The medical specialty known as radiology focuses on diagnosing and treating disease using imaging methods (like X-rays). It can be employed as a diagnostic tool to establish whether a medical condition is present, interventional equipment to perform a procedure, or a treatment tool, for example, to administer radiation therapy to address melanoma.
Varied medical specialists may be involved in a radiological test or operation. Radiologic methods can help treat many disorders. There are also different types of radiology scans & procedures for diagnostic imaging.
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Various Radiology Scans and Procedures
Here is a list of some common types of radiology scans & procedures conducted regularly at radiology clinics.
Plain radiographs or X-rays are frequently used to examine the belly, chest, or bones. Denser components, like bones, look white on an X-ray because they are opaque. On the other hand, air-filled organs appear black, like the lungs. Most of the body’s structures fall between such two on a grey scale.
X-rays can be utilised to identify health problems like fractures, pneumonia, or bowel obstructions. But frequently, more imaging tests are also required.
The effectiveness of X-rays can be restricted based on the region of the body scanned. For example, an anomaly is less likely to be seen on an arm X-ray since many structures overlap. It includes the clavicle, heart, and lungs on the left side of the chest.
Computerised Tomography (CT)
Using a computer and a sequence of X-rays, computed axial tomography (CAT scans or CT scans) creates a cross-sectional image of the inside of the body. Compared to an X-ray, a CT scan offers more information that can more clearly distinguish places where tissues overlap.
Furthermore, a CT scan helps discover more minor irregularities than an ordinary X-ray. The clarity of specific areas, such as the digestive tract, can be further improved by applying contrast dyes during CT scans. Specific CT treatments, including CT angiography, may offer information in cases that require more medical interventions.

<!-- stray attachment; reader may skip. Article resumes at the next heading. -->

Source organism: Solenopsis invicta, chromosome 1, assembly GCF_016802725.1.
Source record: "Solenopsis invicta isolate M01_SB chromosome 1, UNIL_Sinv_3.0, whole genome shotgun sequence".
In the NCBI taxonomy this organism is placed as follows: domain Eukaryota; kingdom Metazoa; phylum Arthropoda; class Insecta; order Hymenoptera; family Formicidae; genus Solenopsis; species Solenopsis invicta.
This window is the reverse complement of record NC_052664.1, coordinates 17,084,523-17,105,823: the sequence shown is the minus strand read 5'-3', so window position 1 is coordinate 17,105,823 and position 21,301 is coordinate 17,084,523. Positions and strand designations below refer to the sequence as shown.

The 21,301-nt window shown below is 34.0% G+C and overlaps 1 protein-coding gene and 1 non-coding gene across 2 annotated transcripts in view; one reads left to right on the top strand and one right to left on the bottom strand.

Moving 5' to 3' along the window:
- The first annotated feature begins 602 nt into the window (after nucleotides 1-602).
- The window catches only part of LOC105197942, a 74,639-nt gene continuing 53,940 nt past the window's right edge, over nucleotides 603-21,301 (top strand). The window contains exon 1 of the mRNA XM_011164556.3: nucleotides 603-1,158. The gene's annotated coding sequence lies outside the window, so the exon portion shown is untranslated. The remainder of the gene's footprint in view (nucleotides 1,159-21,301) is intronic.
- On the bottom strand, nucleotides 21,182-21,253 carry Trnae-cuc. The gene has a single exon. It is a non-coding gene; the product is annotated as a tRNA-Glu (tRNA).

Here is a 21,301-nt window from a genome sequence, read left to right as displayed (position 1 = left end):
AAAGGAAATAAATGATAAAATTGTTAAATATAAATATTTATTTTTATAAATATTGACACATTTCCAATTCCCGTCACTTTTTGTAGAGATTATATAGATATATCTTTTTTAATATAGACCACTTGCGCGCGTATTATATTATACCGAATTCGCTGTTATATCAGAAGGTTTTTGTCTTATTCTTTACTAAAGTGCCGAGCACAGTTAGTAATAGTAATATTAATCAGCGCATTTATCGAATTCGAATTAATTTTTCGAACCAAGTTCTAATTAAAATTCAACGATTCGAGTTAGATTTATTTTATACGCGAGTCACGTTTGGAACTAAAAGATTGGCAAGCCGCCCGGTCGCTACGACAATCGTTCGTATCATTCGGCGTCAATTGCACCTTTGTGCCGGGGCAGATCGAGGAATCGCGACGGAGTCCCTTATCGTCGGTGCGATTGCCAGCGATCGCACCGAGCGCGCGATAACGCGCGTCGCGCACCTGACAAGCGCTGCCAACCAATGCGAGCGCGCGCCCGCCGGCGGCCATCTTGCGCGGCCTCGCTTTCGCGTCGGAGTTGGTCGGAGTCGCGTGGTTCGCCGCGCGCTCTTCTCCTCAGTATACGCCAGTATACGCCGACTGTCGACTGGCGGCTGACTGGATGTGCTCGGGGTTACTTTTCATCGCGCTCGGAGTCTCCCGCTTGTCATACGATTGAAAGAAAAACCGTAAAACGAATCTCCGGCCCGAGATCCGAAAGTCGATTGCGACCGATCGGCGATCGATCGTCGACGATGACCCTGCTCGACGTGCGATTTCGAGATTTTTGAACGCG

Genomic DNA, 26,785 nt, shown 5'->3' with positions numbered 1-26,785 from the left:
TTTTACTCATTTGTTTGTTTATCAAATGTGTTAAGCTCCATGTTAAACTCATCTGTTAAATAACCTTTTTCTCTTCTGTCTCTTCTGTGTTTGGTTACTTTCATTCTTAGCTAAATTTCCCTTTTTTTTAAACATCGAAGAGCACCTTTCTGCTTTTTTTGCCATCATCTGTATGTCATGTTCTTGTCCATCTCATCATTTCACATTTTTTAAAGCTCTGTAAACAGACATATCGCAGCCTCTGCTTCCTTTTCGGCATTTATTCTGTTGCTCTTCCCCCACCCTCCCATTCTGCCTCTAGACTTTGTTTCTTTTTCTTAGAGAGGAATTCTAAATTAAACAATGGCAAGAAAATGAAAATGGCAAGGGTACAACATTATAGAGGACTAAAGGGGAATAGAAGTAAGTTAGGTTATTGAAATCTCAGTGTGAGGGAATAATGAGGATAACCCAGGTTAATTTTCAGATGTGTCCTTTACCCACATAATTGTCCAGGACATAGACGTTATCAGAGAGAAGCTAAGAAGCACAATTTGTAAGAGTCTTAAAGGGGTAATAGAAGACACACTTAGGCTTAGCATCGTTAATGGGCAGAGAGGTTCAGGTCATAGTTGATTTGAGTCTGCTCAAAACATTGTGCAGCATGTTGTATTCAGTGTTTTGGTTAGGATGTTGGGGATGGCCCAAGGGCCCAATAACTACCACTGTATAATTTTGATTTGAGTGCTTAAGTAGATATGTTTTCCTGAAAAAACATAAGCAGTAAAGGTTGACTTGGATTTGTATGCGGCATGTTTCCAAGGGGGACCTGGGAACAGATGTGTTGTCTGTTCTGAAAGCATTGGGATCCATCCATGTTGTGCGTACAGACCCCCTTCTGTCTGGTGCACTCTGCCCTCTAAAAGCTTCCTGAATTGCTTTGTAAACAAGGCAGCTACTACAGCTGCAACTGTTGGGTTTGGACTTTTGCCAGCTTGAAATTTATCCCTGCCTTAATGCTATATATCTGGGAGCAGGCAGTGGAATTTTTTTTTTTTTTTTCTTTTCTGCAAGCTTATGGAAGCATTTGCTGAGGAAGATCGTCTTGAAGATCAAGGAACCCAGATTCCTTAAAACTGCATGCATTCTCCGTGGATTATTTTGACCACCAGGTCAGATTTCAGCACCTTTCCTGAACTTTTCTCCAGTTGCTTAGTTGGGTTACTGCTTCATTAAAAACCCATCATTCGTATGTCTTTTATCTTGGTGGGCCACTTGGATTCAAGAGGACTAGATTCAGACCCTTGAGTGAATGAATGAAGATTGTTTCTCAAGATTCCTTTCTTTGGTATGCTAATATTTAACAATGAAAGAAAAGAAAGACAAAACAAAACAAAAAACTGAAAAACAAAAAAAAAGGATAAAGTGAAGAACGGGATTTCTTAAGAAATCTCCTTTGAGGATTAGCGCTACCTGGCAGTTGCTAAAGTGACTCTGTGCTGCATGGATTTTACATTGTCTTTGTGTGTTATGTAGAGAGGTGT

Imaging Using Magnetic Resonance (MRI)
During the magnetic resonance imaging procedure, a radiologist uses powerful electromagnetic fields and radio waves to make an image of the inside of the body.
MRI has made it possible for medical professionals to identify illnesses that, in the past, were only clinically believed to exist. It includes the brain, spinal cord, and brachial plexus abnormalities. For instance, practitioners can now identify multiple sclerosis using an MRI when this diagnosis was only possible based on an evaluation of symptoms.
While MRI is generally a better test for examining soft tissue, such as the nervous system, spinal cord, neurons, muscles, ligaments, and breast tissue, a CT scan is often a better technique for examining bones and arteries. Besides, MRI is a more reliable method of detecting breast cancer than mammography.
In an arthrogram, a specific contrast material—often referred to as dye—is injected into your body. An X-ray, endoscopic, MRI, or CT scan is then performed.
Arthrograms produce images that are more detailed than tests that lack contrast. Radiologists frequently use these tests to examine joints more closely and determine what is causing pain or functionality loss. An arthrogram uses contrast fluid to let medical professionals see your bones and tissues in greater detail.
An arthrogram also identifies the underlying cause of joint pain or physical disabilities. The examination can detect tears in your joints’ ligaments, muscles, cartilage, and capsules. Additionally, it can look for painful human bones or dislocated joints.
Thus, radiology has a far broader scope than some people realise and isn’t confined to X-rays and CT scans. Interventional radiology, once primarily used to diagnose illnesses and injuries, now offers alternatives to earlier, more intrusive procedures. The best radiologists will suggest the right types of radiology scans & procedures based on the patient’s medical condition.